While partition by sale may seem ideal, if you want to sell your inherited property, you should know that this transaction can be expensive. You will pay the commissioner’s legal fees, so the money you get from the sale may not be as substantial as you hoped.
Also, people rarely resolve cases handled through a partition by sale quickly. Even after selling the property, the parties involved may argue about how much they received. Therefore, expect to spend a lot of time in court if you pursue a partition by sale.
Partition by Appraisal
The third option is partition by appraisal, which can be a good option for you and your siblings.
To complete a partition by appraisal, the parties involved must first find a trustworthy appraiser. You can use this database provided by the state of Rhode Island to identify licensed appraisers in your area.
Next, the appraiser will evaluate the property and assign a price. The party wishing to hold on to the property must purchase their sibling’s share based on the appraised price and ownership stake.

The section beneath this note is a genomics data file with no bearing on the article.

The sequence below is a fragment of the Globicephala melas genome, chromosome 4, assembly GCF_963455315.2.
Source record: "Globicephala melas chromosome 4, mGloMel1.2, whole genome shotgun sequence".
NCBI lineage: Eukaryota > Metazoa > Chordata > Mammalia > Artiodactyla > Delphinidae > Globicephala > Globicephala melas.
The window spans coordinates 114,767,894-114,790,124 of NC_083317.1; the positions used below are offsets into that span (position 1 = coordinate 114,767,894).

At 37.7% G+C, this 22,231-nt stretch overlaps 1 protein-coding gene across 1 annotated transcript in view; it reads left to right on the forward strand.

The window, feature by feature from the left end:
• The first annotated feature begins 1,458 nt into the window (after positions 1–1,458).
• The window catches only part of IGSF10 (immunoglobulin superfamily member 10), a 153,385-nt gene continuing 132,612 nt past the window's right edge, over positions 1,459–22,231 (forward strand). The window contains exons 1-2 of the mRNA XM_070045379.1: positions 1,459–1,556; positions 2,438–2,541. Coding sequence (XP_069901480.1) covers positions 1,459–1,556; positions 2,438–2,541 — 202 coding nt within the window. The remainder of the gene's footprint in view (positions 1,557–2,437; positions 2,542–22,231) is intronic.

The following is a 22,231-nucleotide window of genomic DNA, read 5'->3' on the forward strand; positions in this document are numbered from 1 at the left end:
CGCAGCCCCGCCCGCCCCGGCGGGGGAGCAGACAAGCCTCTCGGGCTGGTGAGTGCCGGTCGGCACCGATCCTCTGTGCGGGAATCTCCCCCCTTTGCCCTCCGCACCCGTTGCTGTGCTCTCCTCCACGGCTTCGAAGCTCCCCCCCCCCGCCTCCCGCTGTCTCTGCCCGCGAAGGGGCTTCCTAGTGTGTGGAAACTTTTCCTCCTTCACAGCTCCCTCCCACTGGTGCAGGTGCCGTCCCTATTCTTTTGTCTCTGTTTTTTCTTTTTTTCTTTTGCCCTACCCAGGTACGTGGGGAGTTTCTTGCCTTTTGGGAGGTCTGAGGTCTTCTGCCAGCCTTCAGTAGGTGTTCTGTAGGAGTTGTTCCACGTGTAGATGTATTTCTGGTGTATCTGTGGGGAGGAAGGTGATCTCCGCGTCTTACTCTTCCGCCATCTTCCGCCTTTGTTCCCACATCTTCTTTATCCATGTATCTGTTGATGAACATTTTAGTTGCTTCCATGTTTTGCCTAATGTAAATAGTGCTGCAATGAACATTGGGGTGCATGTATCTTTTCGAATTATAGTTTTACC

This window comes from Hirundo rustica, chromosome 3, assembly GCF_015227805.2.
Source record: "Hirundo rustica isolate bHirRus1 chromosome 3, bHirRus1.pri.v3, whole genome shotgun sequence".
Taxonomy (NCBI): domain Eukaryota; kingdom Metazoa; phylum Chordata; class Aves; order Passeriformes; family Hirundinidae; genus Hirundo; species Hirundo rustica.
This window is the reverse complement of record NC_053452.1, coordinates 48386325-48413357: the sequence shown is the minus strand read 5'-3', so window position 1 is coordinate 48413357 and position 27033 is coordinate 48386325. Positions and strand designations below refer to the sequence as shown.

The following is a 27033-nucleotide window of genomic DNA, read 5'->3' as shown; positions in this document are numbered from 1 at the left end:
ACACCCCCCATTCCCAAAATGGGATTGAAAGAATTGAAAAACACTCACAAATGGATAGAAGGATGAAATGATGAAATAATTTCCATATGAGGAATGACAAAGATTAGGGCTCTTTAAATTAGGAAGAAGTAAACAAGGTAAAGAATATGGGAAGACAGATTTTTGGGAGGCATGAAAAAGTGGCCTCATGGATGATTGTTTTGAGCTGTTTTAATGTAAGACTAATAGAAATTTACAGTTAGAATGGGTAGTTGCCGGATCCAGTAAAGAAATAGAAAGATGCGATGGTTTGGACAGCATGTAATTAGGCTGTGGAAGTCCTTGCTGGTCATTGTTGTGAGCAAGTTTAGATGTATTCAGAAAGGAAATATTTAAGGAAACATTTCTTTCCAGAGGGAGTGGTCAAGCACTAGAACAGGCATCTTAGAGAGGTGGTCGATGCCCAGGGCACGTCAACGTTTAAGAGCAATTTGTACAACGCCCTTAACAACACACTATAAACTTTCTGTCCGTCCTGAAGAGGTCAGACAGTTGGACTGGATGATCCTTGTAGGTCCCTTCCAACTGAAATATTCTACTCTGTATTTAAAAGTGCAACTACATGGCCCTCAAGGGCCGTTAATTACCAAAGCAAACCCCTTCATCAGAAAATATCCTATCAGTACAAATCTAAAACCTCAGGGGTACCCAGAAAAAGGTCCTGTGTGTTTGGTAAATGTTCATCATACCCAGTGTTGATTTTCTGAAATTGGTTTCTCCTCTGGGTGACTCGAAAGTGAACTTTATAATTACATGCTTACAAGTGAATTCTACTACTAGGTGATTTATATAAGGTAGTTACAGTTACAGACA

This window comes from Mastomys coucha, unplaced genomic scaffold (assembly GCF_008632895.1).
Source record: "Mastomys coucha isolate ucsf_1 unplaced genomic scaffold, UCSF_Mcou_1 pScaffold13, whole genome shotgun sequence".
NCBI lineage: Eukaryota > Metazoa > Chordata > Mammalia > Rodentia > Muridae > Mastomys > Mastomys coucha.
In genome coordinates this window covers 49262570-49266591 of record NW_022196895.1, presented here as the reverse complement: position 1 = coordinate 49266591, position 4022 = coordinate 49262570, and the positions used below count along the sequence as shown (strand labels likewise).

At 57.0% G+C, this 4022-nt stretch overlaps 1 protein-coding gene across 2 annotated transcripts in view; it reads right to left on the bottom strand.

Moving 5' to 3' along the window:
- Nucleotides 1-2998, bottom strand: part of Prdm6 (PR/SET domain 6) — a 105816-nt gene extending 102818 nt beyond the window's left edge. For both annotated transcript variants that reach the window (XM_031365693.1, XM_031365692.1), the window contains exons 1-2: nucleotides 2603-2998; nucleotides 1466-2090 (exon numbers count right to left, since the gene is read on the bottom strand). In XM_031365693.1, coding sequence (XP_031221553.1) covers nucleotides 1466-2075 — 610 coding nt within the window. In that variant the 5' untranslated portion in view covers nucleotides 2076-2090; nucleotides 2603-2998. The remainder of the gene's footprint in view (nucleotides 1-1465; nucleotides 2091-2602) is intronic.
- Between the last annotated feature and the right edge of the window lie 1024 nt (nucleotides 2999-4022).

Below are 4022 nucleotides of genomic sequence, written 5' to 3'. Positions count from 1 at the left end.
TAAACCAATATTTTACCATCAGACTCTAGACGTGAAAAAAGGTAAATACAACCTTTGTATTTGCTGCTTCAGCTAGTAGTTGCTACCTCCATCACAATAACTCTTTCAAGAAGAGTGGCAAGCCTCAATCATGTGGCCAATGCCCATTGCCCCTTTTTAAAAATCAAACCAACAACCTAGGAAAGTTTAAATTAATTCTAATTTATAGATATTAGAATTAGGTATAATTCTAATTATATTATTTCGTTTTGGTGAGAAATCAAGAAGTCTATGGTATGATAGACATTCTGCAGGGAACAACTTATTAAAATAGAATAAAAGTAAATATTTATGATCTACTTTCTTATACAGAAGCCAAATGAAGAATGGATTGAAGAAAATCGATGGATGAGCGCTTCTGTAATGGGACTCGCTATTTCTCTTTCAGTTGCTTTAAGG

Crucially, a partition by appraisal can only take effect if all property owners agree. You can force your sibling’s hand by bringing in an appraiser, but they do not need to sell at that point. Of course, if your sibling does not want to sell the property, this option will not work.
Settling a Partition Lawsuit
More often than not, the courts do not decide on partition lawsuits. So instead, you can settle a partition lawsuit before it even gets there.
For different reasons, a settlement may be preferable for all parties involved.